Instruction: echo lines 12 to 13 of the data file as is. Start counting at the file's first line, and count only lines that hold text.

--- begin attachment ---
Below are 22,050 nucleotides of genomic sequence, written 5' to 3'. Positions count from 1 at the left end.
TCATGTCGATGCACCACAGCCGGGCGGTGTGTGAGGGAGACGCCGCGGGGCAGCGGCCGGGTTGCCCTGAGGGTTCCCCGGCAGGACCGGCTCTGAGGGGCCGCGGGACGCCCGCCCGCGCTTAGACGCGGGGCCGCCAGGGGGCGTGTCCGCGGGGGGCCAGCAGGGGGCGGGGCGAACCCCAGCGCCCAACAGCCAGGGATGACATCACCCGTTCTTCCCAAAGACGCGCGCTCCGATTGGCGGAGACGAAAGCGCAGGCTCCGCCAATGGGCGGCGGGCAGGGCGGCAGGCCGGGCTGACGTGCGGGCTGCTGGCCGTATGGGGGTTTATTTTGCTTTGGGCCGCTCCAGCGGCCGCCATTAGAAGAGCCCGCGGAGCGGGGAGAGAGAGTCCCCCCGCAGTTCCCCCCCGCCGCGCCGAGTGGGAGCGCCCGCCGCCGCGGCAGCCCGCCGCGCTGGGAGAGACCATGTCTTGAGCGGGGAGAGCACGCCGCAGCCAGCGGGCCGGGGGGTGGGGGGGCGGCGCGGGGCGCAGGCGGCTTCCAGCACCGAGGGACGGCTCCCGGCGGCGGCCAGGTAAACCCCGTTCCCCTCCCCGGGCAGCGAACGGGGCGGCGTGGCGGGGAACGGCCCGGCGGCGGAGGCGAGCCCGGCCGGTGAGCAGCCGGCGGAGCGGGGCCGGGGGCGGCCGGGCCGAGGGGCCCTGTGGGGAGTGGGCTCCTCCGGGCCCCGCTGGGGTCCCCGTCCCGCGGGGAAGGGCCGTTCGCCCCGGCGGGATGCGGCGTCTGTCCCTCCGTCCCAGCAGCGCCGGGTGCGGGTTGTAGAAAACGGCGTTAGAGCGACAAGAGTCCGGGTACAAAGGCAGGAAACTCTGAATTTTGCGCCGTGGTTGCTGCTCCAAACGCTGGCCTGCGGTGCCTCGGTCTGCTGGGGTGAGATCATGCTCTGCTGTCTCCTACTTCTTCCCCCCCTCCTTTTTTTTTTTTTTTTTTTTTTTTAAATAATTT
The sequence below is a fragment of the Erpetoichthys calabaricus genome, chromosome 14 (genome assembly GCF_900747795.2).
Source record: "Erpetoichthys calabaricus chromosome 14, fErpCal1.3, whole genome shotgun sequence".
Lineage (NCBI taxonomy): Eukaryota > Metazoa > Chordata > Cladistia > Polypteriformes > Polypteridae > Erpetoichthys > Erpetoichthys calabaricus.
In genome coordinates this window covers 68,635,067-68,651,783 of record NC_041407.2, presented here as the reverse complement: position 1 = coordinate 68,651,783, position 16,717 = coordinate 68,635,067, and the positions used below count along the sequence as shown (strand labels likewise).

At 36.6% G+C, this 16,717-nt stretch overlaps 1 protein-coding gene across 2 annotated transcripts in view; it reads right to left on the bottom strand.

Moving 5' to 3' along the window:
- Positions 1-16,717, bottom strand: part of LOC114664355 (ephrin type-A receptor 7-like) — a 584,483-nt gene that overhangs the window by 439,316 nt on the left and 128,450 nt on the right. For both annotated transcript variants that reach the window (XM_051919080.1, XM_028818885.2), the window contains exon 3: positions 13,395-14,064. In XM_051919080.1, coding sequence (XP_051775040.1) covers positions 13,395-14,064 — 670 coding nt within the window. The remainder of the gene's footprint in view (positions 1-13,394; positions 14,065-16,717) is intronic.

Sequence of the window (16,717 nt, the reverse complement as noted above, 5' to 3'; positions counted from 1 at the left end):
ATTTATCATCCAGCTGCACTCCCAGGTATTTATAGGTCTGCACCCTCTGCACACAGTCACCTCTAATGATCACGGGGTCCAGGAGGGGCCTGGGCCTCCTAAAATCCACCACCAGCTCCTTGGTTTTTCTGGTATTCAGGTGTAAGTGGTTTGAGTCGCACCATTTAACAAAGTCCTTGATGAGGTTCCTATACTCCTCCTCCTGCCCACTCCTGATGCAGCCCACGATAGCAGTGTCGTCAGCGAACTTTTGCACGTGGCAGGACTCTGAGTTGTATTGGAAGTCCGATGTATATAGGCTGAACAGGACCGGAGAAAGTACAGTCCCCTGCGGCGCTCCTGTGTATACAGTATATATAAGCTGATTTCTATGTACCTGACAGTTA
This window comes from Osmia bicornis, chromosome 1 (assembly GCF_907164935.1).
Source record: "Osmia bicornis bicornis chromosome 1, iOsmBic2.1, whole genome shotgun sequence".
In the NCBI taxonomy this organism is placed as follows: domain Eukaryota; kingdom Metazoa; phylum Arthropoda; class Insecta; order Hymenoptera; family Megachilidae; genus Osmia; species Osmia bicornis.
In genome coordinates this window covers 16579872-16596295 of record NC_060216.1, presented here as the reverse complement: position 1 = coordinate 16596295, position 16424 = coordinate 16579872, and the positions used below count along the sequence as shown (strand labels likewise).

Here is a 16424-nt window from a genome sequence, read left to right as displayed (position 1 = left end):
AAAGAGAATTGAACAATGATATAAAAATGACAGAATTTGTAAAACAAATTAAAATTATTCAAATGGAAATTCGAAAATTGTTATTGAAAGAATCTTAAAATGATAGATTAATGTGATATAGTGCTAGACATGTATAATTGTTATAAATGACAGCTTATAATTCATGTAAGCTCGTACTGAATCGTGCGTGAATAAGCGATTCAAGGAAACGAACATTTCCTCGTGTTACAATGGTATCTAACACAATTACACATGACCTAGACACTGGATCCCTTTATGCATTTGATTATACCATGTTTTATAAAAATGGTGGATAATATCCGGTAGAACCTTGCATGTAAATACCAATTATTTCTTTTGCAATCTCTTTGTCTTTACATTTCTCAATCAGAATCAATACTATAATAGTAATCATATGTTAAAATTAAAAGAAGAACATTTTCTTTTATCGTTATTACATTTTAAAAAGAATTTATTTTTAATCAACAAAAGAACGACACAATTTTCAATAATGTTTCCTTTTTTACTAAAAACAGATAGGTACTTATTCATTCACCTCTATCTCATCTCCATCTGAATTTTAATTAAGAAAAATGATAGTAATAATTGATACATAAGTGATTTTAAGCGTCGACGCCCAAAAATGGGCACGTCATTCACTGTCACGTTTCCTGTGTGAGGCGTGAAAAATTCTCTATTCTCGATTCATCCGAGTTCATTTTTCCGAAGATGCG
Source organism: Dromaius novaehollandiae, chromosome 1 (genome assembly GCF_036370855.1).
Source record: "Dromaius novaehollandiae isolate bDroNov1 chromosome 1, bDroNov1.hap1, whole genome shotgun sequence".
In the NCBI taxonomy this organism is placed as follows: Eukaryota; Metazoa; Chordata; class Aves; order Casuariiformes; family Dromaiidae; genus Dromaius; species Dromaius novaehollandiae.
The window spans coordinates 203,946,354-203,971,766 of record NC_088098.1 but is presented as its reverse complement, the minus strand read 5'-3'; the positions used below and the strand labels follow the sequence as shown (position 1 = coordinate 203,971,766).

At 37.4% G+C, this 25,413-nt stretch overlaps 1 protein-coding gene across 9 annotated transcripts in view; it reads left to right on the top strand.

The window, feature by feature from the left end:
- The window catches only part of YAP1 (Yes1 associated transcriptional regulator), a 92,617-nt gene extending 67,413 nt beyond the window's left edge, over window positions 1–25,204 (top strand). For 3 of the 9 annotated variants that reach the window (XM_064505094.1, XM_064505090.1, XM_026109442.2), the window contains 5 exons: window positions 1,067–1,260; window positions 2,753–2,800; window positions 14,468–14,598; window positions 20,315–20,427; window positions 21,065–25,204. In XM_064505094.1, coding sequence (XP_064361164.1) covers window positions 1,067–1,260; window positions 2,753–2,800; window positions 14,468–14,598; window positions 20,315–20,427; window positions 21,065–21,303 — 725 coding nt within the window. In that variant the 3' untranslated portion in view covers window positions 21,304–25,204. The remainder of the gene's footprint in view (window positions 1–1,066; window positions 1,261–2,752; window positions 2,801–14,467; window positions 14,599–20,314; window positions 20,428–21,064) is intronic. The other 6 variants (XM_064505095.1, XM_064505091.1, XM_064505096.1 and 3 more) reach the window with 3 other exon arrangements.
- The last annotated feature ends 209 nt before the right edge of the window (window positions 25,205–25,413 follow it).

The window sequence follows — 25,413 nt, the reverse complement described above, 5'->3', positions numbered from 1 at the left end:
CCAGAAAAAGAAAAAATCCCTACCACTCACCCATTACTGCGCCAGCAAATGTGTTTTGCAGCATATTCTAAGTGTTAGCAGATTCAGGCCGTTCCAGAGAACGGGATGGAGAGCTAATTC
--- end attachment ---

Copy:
This window comes from Osmia bicornis, chromosome 1 (assembly GCF_907164935.1).
Source record: "Osmia bicornis bicornis chromosome 1, iOsmBic2.1, whole genome shotgun sequence".